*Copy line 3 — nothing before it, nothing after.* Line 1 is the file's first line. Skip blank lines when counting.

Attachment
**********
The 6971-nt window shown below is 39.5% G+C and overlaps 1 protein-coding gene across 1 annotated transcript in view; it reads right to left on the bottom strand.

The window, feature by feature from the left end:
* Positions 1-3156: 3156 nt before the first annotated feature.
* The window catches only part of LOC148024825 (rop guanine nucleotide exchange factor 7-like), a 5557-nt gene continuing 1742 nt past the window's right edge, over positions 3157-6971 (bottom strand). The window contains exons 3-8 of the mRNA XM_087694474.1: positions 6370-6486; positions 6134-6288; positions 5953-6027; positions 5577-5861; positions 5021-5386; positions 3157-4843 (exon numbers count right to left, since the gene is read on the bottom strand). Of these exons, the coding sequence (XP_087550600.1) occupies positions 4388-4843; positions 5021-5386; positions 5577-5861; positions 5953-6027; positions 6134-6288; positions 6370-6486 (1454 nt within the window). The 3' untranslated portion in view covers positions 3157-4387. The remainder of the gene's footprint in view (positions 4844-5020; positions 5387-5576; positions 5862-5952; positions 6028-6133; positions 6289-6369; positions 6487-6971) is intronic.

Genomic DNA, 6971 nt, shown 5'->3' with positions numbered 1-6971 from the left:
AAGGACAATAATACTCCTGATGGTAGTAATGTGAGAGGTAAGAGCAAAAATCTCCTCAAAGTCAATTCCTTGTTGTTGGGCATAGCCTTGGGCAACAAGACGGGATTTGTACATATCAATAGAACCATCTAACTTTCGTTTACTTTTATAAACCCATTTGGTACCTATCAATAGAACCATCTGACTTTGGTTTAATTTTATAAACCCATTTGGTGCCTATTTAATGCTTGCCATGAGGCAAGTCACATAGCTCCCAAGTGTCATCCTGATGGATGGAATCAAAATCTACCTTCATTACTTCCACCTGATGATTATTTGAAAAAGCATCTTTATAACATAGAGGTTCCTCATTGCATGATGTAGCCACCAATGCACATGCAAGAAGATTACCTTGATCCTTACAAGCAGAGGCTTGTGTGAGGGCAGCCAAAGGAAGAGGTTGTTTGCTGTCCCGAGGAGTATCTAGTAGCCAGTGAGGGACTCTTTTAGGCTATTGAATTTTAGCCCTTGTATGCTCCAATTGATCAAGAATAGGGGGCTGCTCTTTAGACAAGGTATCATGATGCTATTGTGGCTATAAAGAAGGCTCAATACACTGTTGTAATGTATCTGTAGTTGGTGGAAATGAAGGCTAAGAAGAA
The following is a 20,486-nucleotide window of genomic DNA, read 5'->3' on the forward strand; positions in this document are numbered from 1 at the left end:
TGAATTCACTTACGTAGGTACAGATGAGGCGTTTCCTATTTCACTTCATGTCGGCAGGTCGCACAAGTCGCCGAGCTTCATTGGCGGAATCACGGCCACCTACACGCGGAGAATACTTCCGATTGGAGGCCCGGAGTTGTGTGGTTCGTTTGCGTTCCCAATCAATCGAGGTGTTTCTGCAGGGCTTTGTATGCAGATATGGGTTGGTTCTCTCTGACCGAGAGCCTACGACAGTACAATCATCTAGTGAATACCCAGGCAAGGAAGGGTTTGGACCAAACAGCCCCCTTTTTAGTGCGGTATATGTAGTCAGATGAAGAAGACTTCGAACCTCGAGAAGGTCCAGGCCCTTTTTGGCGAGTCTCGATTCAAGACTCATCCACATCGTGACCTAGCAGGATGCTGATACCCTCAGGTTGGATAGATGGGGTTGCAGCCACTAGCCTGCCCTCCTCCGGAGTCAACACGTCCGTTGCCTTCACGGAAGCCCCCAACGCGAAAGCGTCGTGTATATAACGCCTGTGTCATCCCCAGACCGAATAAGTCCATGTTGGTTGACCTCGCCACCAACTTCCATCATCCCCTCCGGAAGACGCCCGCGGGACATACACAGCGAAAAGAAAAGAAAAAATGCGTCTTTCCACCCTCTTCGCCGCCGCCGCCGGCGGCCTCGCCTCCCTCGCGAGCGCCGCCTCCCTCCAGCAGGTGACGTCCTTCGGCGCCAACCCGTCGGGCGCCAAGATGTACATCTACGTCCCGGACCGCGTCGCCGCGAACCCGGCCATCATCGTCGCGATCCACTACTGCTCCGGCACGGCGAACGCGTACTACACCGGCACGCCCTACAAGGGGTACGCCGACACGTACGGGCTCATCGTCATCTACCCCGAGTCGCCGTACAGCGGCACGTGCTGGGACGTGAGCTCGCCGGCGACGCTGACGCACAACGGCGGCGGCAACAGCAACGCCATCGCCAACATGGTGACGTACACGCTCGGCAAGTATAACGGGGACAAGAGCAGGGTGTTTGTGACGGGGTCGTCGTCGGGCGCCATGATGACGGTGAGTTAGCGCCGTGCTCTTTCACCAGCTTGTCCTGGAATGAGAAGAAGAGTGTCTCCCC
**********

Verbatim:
* Positions 1-3156: 3156 nt before the first annotated feature.